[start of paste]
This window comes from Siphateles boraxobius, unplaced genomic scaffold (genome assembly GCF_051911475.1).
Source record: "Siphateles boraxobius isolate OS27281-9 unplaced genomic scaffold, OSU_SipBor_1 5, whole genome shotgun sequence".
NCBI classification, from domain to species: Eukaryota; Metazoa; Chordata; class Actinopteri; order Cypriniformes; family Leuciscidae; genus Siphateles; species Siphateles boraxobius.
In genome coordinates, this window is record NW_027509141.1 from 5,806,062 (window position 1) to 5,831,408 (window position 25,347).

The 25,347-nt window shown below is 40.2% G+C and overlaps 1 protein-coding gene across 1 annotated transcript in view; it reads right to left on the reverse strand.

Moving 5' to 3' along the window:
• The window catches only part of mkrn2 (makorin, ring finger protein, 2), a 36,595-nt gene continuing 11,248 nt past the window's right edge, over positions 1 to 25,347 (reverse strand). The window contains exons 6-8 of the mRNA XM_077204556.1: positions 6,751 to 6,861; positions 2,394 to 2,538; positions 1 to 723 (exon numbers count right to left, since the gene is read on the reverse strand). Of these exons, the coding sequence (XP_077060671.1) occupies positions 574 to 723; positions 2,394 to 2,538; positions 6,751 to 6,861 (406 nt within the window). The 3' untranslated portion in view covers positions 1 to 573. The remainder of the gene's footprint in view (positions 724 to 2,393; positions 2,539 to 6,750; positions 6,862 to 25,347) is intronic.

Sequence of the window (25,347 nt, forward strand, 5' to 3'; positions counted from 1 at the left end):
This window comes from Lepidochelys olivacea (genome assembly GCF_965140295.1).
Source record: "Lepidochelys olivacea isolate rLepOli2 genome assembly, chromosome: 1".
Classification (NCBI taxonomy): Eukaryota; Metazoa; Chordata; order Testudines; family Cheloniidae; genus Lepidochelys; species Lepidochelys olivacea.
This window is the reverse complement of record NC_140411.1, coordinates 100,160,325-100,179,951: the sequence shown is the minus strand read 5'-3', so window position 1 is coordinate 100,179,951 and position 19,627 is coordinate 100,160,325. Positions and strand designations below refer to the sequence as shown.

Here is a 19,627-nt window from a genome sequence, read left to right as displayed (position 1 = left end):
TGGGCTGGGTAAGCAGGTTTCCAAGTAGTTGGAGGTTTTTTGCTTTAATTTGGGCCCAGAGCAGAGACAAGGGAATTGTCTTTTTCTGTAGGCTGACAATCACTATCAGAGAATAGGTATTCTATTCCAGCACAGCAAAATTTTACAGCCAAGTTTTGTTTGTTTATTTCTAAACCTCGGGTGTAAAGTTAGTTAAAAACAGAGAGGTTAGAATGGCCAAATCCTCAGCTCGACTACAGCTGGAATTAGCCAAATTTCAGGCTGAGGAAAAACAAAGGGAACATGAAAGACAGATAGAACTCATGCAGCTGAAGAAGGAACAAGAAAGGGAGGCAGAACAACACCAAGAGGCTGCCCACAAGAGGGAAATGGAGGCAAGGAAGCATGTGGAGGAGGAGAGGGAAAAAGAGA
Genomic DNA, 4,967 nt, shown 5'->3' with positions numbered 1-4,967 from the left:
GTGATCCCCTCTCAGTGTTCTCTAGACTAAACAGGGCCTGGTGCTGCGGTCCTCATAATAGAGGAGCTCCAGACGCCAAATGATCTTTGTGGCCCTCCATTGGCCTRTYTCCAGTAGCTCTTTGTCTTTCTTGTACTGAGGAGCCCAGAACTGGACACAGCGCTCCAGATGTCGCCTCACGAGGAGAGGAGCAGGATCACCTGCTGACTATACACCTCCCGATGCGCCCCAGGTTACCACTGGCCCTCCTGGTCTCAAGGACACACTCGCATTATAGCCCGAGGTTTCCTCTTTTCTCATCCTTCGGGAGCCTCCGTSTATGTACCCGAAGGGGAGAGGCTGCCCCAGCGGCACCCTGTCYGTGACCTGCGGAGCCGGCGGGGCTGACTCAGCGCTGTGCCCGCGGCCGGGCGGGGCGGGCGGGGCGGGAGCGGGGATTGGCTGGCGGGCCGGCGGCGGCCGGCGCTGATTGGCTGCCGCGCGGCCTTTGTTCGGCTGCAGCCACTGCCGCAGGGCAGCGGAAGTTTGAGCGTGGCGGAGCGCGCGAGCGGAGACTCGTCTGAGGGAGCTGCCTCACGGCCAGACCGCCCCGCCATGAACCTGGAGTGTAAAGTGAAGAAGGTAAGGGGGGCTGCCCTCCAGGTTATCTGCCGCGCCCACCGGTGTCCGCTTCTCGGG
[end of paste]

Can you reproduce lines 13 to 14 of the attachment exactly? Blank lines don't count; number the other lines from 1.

Here is a 19,627-nt window from a genome sequence, read left to right as displayed (position 1 = left end):
TGGGCTGGGTAAGCAGGTTTCCAAGTAGTTGGAGGTTTTTTGCTTTAATTTGGGCCCAGAGCAGAGACAAGGGAATTGTCTTTTTCTGTAGGCTGACAATCACTATCAGAGAATAGGTATTCTATTCCAGCACAGCAAAATTTTACAGCCAAGTTTTGTTTGTTTATTTCTAAACCTCGGGTGTAAAGTTAGTTAAAAACAGAGAGGTTAGAATGGCCAAATCCTCAGCTCGACTACAGCTGGAATTAGCCAAATTTCAGGCTGAGGAAAAACAAAGGGAACATGAAAGACAGATAGAACTCATGCAGCTGAAGAAGGAACAAGAAAGGGAGGCAGAACAACACCAAGAGGCTGCCCACAAGAGGGAAATGGAGGCAAGGAAGCATGTGGAGGAGGAGAGGGAAAAAGAGA